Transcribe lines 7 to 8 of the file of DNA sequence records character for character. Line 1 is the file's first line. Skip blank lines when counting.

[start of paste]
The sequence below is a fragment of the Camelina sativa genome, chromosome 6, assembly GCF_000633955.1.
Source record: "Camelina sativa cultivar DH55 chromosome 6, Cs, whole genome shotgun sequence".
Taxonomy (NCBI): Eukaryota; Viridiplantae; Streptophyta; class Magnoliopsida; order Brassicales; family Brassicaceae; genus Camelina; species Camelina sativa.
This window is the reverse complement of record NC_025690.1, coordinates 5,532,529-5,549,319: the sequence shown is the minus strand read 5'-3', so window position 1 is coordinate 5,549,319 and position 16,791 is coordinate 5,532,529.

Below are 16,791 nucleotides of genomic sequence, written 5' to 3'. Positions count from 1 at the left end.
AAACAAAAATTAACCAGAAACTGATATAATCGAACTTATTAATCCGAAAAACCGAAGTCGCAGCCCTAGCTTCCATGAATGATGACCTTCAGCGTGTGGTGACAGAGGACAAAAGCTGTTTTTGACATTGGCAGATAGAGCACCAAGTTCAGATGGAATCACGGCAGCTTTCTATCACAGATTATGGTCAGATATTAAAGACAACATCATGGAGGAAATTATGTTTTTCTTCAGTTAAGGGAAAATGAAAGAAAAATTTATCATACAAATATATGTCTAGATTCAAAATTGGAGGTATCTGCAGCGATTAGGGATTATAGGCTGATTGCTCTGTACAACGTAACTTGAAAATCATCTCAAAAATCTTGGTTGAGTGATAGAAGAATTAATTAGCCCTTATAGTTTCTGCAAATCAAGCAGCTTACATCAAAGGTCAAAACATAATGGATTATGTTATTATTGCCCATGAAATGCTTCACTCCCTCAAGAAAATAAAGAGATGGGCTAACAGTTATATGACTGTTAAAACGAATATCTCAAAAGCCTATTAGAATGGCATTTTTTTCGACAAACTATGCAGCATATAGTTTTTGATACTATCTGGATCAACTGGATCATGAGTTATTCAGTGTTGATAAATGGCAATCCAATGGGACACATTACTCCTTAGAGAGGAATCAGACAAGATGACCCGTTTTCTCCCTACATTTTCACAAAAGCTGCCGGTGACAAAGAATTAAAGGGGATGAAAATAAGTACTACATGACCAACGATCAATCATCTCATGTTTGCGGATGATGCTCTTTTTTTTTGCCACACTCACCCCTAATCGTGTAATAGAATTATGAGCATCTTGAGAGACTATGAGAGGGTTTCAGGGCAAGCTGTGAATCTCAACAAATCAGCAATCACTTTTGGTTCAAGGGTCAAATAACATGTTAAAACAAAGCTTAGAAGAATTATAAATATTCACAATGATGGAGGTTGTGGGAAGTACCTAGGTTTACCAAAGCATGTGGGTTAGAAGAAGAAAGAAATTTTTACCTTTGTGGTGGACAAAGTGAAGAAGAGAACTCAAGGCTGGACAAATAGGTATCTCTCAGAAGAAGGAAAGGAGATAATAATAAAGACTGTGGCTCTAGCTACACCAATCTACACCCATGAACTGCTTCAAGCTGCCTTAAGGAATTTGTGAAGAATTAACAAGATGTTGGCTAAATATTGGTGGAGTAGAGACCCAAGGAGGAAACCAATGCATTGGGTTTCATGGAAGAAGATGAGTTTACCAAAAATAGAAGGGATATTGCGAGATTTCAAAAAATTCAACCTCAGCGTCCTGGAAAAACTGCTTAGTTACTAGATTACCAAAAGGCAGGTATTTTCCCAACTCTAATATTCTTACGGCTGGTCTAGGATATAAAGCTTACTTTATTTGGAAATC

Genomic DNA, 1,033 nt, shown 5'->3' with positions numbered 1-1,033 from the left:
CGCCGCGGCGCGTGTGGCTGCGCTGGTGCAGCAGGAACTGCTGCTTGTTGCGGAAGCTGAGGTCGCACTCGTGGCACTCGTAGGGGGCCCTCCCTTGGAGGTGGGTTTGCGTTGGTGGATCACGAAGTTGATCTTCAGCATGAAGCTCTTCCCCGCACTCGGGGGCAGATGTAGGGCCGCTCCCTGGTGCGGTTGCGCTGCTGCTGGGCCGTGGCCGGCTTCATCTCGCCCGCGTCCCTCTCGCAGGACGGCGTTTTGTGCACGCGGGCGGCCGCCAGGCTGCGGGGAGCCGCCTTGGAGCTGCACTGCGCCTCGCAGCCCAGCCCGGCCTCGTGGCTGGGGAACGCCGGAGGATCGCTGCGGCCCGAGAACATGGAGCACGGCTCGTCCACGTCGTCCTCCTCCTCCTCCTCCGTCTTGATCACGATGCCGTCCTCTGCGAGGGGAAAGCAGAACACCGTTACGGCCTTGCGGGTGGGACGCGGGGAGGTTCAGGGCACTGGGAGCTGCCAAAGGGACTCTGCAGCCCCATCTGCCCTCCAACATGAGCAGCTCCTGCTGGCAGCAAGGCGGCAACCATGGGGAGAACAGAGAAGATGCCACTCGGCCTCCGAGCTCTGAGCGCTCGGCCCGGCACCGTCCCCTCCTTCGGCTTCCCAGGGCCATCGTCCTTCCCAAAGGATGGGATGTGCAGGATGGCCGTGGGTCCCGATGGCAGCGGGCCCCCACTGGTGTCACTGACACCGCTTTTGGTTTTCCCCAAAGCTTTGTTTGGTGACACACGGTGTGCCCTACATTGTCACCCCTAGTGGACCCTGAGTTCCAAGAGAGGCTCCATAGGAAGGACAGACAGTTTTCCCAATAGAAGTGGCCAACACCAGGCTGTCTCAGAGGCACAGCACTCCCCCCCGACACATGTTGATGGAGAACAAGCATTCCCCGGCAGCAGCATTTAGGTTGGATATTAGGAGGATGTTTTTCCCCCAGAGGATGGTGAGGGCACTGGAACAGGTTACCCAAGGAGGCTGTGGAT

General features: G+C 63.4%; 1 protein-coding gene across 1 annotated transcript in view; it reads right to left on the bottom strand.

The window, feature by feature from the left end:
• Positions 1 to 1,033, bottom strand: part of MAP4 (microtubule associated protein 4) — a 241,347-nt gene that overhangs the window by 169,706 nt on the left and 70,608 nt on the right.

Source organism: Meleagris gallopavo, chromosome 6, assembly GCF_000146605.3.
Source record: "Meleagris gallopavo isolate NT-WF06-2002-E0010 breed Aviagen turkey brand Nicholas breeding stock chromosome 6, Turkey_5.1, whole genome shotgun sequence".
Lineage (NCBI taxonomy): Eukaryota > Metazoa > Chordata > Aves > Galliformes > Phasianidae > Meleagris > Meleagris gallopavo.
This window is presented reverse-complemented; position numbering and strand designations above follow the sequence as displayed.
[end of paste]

Genomic DNA, 1,033 nt, shown 5'->3' with positions numbered 1-1,033 from the left:
CGCCGCGGCGCGTGTGGCTGCGCTGGTGCAGCAGGAACTGCTGCTTGTTGCGGAAGCTGAGGTCGCACTCGTGGCACTCGTAGGGGGCCCTCCCTTGGAGGTGGGTTTGCGTTGGTGGATCACGAAGTTGATCTTCAGCATGAAGCTCTTCCCCGCACTCGGGGGCAGATGTAGGGCCGCTCCCTGGTGCGGTTGCGCTGCTGCTGGGCCGTGGCCGGCTTCATCTCGCCCGCGTCCCTCTCGCAGGACGGCGTTTTGTGCACGCGGGCGGCCGCCAGGCTGCGGGGAGCCGCCTTGGAGCTGCACTGCGCCTCGCAGCCCAGCCCGGCCTCGTGGCTGGGGAACGCCGGAGGATCGCTGCGGCCCGAGAACATGGAGCACGGCTCGTCCACGTCGTCCTCCTCCTCCTCCTCCGTCTTGATCACGATGCCGTCCTCTGCGAGGGGAAAGCAGAACACCGTTACGGCCTTGCGGGTGGGACGCGGGGAGGTTCAGGGCACTGGGAGCTGCCAAAGGGACTCTGCAGCCCCATCTGCCCTCCAACATGAGCAGCTCCTGCTGGCAGCAAGGCGGCAACCATGGGGAGAACAGAGAAGATGCCACTCGGCCTCCGAGCTCTGAGCGCTCGGCCCGGCACCGTCCCCTCCTTCGGCTTCCCAGGGCCATCGTCCTTCCCAAAGGATGGGATGTGCAGGATGGCCGTGGGTCCCGATGGCAGCGGGCCCCCACTGGTGTCACTGACACCGCTTTTGGTTTTCCCCAAAGCTTTGTTTGGTGACACACGGTGTGCCCTACATTGTCACCCCTAGTGGACCCTGAGTTCCAAGAGAGGCTCCATAGGAAGGACAGACAGTTTTCCCAATAGAAGTGGCCAACACCAGGCTGTCTCAGAGGCACAGCACTCCCCCCCGACACATGTTGATGGAGAACAAGCATTCCCCGGCAGCAGCATTTAGGTTGGATATTAGGAGGATGTTTTTCCCCCAGAGGATGGTGAGGGCACTGGAACAGGTTACCCAAGGAGGCTGTGGAT